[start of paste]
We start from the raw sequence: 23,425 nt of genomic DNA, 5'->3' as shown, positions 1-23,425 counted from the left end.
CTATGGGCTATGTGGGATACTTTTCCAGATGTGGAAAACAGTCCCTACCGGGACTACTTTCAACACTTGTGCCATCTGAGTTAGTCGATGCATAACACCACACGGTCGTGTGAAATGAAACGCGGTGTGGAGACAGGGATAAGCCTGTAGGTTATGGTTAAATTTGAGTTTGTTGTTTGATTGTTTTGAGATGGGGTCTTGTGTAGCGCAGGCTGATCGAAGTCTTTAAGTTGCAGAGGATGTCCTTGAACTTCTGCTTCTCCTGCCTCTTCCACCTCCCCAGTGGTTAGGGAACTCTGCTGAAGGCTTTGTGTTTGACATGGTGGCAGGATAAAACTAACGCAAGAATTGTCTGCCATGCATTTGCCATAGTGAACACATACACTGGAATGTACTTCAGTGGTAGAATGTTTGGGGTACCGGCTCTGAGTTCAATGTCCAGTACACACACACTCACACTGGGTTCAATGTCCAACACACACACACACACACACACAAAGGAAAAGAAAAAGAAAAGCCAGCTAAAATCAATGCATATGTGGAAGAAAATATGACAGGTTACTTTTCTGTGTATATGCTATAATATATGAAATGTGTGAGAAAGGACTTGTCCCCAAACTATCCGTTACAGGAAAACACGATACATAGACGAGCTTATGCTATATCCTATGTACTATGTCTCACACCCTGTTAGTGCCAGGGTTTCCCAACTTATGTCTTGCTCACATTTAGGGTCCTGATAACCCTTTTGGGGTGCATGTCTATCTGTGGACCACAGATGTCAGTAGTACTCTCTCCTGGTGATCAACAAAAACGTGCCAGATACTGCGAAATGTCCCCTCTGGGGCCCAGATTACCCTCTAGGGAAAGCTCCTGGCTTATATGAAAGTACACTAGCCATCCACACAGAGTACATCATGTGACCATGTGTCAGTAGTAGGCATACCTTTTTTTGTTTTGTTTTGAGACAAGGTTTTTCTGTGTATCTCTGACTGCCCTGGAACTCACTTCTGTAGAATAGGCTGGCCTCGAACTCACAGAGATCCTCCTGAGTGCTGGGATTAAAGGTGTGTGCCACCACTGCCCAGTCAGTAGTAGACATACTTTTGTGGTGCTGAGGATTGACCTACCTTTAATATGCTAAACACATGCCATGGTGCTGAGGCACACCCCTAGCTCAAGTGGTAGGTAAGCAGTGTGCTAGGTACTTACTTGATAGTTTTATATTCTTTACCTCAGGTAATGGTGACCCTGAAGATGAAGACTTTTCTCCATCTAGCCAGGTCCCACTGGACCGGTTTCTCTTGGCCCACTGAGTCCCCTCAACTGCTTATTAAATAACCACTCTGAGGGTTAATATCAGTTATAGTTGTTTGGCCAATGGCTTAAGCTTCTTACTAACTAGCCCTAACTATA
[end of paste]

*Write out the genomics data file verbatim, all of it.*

We start from the raw sequence: 23,425 nt of genomic DNA, 5'->3' as shown, positions 1-23,425 counted from the left end.
CTATGGGCTATGTGGGATACTTTTCCAGATGTGGAAAACAGTCCCTACCGGGACTACTTTCAACACTTGTGCCATCTGAGTTAGTCGATGCATAACACCACACGGTCGTGTGAAATGAAACGCGGTGTGGAGACAGGGATAAGCCTGTAGGTTATGGTTAAATTTGAGTTTGTTGTTTGATTGTTTTGAGATGGGGTCTTGTGTAGCGCAGGCTGATCGAAGTCTTTAAGTTGCAGAGGATGTCCTTGAACTTCTGCTTCTCCTGCCTCTTCCACCTCCCCAGTGGTTAGGGAACTCTGCTGAAGGCTTTGTGTTTGACATGGTGGCAGGATAAAACTAACGCAAGAATTGTCTGCCATGCATTTGCCATAGTGAACACATACACTGGAATGTACTTCAGTGGTAGAATGTTTGGGGTACCGGCTCTGAGTTCAATGTCCAGTACACACACACTCACACTGGGTTCAATGTCCAACACACACACACACACACACACAAAGGAAAAGAAAAAGAAAAGCCAGCTAAAATCAATGCATATGTGGAAGAAAATATGACAGGTTACTTTTCTGTGTATATGCTATAATATATGAAATGTGTGAGAAAGGACTTGTCCCCAAACTATCCGTTACAGGAAAACACGATACATAGACGAGCTTATGCTATATCCTATGTACTATGTCTCACACCCTGTTAGTGCCAGGGTTTCCCAACTTATGTCTTGCTCACATTTAGGGTCCTGATAACCCTTTTGGGGTGCATGTCTATCTGTGGACCACAGATGTCAGTAGTACTCTCTCCTGGTGATCAACAAAAACGTGCCAGATACTGCGAAATGTCCCCTCTGGGGCCCAGATTACCCTCTAGGGAAAGCTCCTGGCTTATATGAAAGTACACTAGCCATCCACACAGAGTACATCATGTGACCATGTGTCAGTAGTAGGCATACCTTTTTTTGTTTTGTTTTGAGACAAGGTTTTTCTGTGTATCTCTGACTGCCCTGGAACTCACTTCTGTAGAATAGGCTGGCCTCGAACTCACAGAGATCCTCCTGAGTGCTGGGATTAAAGGTGTGTGCCACCACTGCCCAGTCAGTAGTAGACATACTTTTGTGGTGCTGAGGATTGACCTACCTTTAATATGCTAAACACATGCCATGGTGCTGAGGCACACCCCTAGCTCAAGTGGTAGGTAAGCAGTGTGCTAGGTACTTACTTGATAGTTTTATATTCTTTACCTCAGGTAATGGTGACCCTGAAGATGAAGACTTTTCTCCATCTAGCCAGGTCCCACTGGACCGGTTTCTCTTGGCCCACTGAGTCCCCTCAACTGCTTATTAAATAACCACTCTGAGGGTTAATATCAGTTATAGTTGTTTGGCCAATGGCTTAAGCTTCTTACTAACTAGCCCTAACTATA